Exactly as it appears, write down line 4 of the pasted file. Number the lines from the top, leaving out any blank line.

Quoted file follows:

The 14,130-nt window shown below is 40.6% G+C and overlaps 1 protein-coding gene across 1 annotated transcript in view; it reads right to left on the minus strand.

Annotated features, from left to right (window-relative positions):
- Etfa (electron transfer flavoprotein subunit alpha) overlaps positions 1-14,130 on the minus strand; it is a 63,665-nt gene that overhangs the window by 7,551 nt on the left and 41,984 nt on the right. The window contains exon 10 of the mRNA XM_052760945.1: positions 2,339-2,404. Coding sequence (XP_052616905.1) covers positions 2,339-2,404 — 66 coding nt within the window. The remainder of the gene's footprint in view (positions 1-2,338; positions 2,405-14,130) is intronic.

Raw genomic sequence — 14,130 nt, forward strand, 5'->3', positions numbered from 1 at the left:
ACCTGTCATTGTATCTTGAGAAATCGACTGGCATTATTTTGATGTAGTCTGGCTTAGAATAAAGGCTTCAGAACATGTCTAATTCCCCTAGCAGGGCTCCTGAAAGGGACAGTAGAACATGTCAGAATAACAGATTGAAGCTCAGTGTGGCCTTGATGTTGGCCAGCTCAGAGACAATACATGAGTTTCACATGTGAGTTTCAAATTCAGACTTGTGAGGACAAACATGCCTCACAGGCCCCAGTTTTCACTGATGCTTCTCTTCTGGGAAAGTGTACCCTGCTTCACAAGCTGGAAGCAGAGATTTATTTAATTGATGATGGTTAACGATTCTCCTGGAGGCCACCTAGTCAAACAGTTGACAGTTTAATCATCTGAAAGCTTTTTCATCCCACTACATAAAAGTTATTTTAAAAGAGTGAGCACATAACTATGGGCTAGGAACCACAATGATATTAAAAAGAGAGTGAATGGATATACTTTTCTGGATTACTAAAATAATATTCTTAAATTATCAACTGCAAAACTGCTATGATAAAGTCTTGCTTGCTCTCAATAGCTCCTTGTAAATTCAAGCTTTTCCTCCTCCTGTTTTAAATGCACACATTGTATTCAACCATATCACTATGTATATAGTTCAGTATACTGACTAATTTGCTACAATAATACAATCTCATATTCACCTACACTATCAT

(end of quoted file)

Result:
Raw genomic sequence — 14,130 nt, forward strand, 5'->3', positions numbered from 1 at the left: